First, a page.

This can also be made more personalized to the individual if their basal metabolic rate and activity level are known. Basal metabolic rate can be obtained by many of the body composition measurements we discussed in Ep 146 about metabolic health. These numbers can be plugged into an equation such as the Harris-Benedict equation which multiplies basal metabolic rate by an activity factor to determine caloric needs.
Overall, the method used is much less important than finding a starting place. Once tracking is started, caloric needs can be adjusted up or down to find the sweet spot based on how the individual's body responds and their goals.
The first step in defining macronutrient percentages is to determine daily protein needs. Daily protein needs again depend on the individual’s goals and activity level and can range anywhere from 1.2-2.7 g/kg of body weight per day (see table below). Examine.com provides an evidence-based protein intake calculator which some people may find helpful.
It’s important to note that the US Recommended Daily Allowance (RDA) for protein is 0.8 g/kg. This number represents a minimum intake to prevent malnutrition, and is not an ideal intake. Subsequent analyses of the same data used to develop the RDA showed a minimum protein intake of 1.2 g/kg/day to be more appropriate. Additionally, major organizations such as the Academy of Nutrition and Dietetics, Dietitians of Canada, and the American College of Sports Medicine recommend protein intake of 1.2-2g/kg of body weight per day to optimize recovery from training and promote growth and maintenance of lean mass.
Adequate protein is especially important in older adults. 40% of men and 55% of women over age 50 have sarcopenia, or impairment of physical function combined with a loss of muscle mass. This can lead to frailty, falls, fractures, and dependence on others ultimately potentially leading to the need to live in a nursing home. Older adults need to take in more protein at each meal in order to stimulate muscle synthesis than younger adults. It’s recommended that adults > 65 consume 1.0-1.2 g of protein per kilogram of body weight per day, and it is acknowledged that they may need up to 1.5 g/kg/day if they have acute or chronic diseases with the exception of kidney disease.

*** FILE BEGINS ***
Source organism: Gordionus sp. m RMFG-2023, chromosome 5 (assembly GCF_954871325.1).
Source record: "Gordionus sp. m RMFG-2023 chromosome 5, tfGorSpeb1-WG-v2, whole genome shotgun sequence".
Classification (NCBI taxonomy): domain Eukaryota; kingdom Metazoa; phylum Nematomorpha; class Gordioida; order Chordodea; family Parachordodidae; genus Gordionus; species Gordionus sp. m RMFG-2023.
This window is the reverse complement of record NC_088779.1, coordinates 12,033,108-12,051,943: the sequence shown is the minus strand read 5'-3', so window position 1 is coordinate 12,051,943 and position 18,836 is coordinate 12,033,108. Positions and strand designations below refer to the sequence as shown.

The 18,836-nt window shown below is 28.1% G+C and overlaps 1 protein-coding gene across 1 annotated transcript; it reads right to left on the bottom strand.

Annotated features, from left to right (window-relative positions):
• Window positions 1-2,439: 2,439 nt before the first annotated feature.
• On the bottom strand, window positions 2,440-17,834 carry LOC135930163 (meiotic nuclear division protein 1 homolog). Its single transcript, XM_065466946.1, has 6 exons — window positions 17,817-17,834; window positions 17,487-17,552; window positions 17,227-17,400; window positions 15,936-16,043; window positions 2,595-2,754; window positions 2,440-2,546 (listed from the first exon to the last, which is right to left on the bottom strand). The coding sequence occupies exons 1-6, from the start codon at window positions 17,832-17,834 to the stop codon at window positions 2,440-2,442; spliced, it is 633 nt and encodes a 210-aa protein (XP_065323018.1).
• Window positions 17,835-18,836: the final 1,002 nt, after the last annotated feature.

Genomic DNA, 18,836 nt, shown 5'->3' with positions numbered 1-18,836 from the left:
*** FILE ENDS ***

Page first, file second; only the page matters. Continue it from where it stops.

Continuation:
For many people, just determining and tracking total daily caloric needs or total protein needs may be enough precision. For those who want to refine their food quantity even more, the percentage of total calories comprised of the other two micronutrients, carbohydrates and fat, can also be monitored. After establishing total daily caloric needs and protein needs, all that is left is carbohydrates and fat. As a general guideline, a healthy, active person may choose to split the rest of the calories by percentage in half. For example, if protein intake composed 30% of total calories, carbohydrates and fat would then each make up 35% of total calories per day for a total of 100%.
This is a good general starting place for those who are generally healthy and active, but is something that should be experimented with on a personal basis to determine what ratio works best. If an individual is less active, aiming for fat loss, or has signs of metabolic dysfunction, they may benefit from decreasing the percentage of carbohydrate and increasing the percentage of fat. On the other hand, someone who is much more active may do better with a higher percentage of carbohydrates. Working with a personal dietitian or physician is recommended to determine the right macronutrient percentages based on an individual’s health conditions and goals.